9/11 has been the biggest thing to hit my generation. I was born in 1992. We were little kids, in third grade. We sat in the classroom and our teacher turned the TV on just as coolly as she'd tell us, "Turn to page x in your textbooks." We saw the second tower get hit. We heard planes scrambling around the nuclear power plant we later learned that could've easily been a target.
I went home and saw it replayed over and over. I was watching in shock, and never really understood how much it affected me until I called a friend from my old school. She was Muslim, and I had no religious beliefs. I asked if she'd been involved, if her family had. A second-grader's scared voice cried back to me, "No, but you're my only white friend who's still talking to me." I want my nephew's generation to know: Love your neighbors, as yourself. Talk things out before you hurt people. I want them to know the wisdom of Martin Luther King, Jr. From "Letter from Birmingham Jail":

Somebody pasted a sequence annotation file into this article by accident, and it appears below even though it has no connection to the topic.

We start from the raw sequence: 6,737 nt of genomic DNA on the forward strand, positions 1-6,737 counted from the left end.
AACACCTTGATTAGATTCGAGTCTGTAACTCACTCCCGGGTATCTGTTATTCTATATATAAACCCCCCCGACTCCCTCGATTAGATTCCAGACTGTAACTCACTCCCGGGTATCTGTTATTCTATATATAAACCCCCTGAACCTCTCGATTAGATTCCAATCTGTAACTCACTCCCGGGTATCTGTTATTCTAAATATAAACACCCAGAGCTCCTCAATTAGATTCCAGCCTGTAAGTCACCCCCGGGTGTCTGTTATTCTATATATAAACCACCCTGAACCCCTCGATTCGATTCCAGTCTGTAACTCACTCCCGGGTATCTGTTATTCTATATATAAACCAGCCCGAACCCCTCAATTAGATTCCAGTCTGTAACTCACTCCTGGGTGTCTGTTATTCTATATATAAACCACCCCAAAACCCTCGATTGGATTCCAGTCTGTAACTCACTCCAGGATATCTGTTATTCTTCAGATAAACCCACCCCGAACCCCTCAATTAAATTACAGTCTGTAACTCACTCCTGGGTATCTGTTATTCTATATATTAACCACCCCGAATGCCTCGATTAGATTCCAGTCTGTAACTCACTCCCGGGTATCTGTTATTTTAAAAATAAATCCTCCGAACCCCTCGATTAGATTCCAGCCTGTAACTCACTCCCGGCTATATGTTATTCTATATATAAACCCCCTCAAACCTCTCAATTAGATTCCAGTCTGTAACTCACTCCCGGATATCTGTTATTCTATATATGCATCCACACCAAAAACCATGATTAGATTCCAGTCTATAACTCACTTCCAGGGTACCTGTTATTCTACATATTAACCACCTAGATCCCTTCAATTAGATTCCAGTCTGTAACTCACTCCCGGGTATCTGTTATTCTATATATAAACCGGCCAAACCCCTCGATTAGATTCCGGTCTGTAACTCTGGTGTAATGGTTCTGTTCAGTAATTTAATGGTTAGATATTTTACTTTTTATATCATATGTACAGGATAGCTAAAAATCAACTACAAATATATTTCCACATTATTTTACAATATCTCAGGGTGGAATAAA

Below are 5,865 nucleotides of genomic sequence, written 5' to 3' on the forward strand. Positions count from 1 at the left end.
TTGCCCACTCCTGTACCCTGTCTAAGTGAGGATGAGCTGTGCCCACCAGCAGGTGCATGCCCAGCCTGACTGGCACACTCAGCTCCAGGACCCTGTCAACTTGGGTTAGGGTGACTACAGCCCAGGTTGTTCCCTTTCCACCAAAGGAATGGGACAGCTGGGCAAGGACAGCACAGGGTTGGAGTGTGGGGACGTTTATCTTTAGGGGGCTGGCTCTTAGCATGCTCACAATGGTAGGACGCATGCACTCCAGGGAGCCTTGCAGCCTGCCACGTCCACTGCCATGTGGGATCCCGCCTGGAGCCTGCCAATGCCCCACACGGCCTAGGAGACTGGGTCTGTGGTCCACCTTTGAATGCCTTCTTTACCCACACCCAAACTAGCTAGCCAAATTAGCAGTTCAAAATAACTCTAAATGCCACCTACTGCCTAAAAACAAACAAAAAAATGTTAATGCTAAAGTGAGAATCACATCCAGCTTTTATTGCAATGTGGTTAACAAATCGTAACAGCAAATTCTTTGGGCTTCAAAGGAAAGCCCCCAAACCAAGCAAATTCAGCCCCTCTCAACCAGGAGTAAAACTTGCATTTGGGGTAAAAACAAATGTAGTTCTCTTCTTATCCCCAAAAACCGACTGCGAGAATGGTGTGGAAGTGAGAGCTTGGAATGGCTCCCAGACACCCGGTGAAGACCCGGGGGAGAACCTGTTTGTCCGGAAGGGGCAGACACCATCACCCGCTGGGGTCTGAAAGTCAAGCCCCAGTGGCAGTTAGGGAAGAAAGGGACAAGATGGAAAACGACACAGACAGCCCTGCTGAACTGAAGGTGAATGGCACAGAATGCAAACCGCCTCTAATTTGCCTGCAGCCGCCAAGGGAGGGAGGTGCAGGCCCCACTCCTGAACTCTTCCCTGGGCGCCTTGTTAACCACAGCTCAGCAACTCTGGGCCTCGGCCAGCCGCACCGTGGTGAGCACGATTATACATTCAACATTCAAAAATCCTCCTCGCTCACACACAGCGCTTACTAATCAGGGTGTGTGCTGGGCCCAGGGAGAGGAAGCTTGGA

"Let us all hope that the dark clouds of racial prejudice will soon pass away, and that in some not too distant tomorrow the radiant stars of love and brotherhood will shine over our great nation with all their scintillating beauty."
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